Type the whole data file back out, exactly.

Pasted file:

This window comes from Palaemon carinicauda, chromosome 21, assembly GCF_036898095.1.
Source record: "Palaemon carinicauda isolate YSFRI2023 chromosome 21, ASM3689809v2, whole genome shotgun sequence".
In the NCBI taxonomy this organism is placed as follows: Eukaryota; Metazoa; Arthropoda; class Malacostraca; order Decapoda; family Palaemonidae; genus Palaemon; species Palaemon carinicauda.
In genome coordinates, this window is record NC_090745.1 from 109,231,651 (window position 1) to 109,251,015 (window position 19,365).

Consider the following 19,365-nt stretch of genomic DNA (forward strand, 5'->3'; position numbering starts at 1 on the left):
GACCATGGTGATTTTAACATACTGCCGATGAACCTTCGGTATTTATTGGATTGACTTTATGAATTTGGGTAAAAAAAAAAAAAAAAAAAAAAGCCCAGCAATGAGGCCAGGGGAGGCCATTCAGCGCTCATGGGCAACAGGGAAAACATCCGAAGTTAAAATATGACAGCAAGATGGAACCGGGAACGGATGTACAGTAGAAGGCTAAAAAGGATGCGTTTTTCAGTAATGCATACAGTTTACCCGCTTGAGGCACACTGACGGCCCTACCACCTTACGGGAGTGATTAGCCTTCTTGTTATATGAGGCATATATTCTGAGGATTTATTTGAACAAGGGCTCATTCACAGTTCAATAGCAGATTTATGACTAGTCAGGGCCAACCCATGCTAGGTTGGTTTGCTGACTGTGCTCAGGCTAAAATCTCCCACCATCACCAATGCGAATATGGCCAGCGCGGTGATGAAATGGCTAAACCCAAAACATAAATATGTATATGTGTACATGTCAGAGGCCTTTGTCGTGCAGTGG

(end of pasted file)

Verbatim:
This window comes from Palaemon carinicauda, chromosome 21, assembly GCF_036898095.1.
Source record: "Palaemon carinicauda isolate YSFRI2023 chromosome 21, ASM3689809v2, whole genome shotgun sequence".
In the NCBI taxonomy this organism is placed as follows: Eukaryota; Metazoa; Arthropoda; class Malacostraca; order Decapoda; family Palaemonidae; genus Palaemon; species Palaemon carinicauda.
In genome coordinates, this window is record NC_090745.1 from 109,231,651 (window position 1) to 109,251,015 (window position 19,365).

Consider the following 19,365-nt stretch of genomic DNA (forward strand, 5'->3'; position numbering starts at 1 on the left):
GACCATGGTGATTTTAACATACTGCCGATGAACCTTCGGTATTTATTGGATTGACTTTATGAATTTGGGTAAAAAAAAAAAAAAAAAAAAAAGCCCAGCAATGAGGCCAGGGGAGGCCATTCAGCGCTCATGGGCAACAGGGAAAACATCCGAAGTTAAAATATGACAGCAAGATGGAACCGGGAACGGATGTACAGTAGAAGGCTAAAAAGGATGCGTTTTTCAGTAATGCATACAGTTTACCCGCTTGAGGCACACTGACGGCCCTACCACCTTACGGGAGTGATTAGCCTTCTTGTTATATGAGGCATATATTCTGAGGATTTATTTGAACAAGGGCTCATTCACAGTTCAATAGCAGATTTATGACTAGTCAGGGCCAACCCATGCTAGGTTGGTTTGCTGACTGTGCTCAGGCTAAAATCTCCCACCATCACCAATGCGAATATGGCCAGCGCGGTGATGAAATGGCTAAACCCAAAACATAAATATGTATATGTGTACATGTCAGAGGCCTTTGTCGTGCAGTGG